After a long and intense debate, the Act for the Promotion of Mediation and other Procedures of Extrajudicial Conflict Settlement (Gesetz zur Förderung der Mediation und anderer Verfahren der außergerichtlichen Konfliktbeilegung) passed German parliament (Deutscher Bundestag) on June 28th 2012 (BR-Dr 377/12).
The role that judges are to play in mediation, and the model of “court-integrated mediation” (gerichtsinterne Mediation) or “mediation performed by judges” (richterliche Mediation) was heavily discussed and a lot of lobbying was done from all sides (attorneys, judges, (non legally educated) mediators). Another important issue was the status of the mediator and the requirement certification. Pursuant to the Act, mediators will become “certified mediators” if they meet certain criteria regarding their education and training (e.g. at least 120 hours of mediation training). Nevertheless the process, structure and administration of such certifications will be subject to more discussions (www.zertifizierter-mediator.de) .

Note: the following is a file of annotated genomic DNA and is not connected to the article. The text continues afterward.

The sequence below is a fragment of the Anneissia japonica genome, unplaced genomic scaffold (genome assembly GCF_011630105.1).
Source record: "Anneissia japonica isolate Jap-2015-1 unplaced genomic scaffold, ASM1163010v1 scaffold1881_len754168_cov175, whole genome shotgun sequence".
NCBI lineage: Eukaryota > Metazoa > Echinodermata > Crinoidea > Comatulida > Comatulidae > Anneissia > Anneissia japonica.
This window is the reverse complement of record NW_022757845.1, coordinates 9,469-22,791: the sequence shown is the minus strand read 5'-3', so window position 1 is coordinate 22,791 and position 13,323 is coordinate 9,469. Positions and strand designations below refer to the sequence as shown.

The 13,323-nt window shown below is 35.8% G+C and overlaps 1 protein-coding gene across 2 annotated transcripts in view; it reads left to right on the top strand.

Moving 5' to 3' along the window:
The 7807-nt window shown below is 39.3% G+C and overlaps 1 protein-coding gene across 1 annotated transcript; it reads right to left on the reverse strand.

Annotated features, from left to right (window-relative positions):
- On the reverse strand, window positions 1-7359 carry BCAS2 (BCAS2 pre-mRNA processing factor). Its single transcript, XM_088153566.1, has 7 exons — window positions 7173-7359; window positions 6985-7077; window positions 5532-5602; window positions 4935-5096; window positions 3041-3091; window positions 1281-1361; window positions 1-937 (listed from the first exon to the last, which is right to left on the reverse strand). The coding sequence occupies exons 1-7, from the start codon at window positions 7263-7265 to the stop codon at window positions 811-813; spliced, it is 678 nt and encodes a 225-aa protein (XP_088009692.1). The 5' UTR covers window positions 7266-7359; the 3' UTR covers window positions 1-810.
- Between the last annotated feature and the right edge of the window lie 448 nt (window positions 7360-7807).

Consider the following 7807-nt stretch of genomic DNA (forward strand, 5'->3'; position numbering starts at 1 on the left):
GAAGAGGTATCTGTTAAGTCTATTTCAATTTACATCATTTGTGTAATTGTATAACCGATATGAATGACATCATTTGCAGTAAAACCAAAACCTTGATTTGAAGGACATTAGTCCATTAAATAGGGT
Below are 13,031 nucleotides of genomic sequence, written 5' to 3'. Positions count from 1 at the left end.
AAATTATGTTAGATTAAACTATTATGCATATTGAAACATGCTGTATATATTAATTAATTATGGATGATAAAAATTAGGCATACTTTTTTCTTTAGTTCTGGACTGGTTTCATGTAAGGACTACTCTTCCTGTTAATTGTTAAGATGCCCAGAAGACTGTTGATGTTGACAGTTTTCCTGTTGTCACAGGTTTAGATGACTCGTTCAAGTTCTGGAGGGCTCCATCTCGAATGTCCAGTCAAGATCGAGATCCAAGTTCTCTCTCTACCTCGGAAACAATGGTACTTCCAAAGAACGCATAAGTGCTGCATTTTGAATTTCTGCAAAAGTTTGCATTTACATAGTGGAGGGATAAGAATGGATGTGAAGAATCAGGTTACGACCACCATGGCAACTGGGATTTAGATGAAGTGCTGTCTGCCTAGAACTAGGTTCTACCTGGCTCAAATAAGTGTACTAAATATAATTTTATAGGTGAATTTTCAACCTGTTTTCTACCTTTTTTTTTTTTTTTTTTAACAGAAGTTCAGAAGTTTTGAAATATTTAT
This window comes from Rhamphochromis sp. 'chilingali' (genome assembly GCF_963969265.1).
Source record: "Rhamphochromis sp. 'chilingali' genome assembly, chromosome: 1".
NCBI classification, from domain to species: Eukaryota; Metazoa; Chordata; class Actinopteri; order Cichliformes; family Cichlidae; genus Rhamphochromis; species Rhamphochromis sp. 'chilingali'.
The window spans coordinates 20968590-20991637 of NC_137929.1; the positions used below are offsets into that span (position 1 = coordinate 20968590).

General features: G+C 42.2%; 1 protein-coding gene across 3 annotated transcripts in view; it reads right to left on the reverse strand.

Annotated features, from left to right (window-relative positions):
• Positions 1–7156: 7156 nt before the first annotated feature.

It does not surprise that the law is based on compromises and such will continue to be source of discussions in theory and the day to day practice. One thing is for sure, Mediation in Germany will be more present and the relationship between all parties involved in an Mediation are now codified.
For practitioners who worked in business mediation nationally and internationally the work as such does not change dramatically but Mediation might over time –as already in the Anglo Saxon world- become more and more present also in business disputes.
und viele Grüße aus Charlotte
Reinhard von Hennigs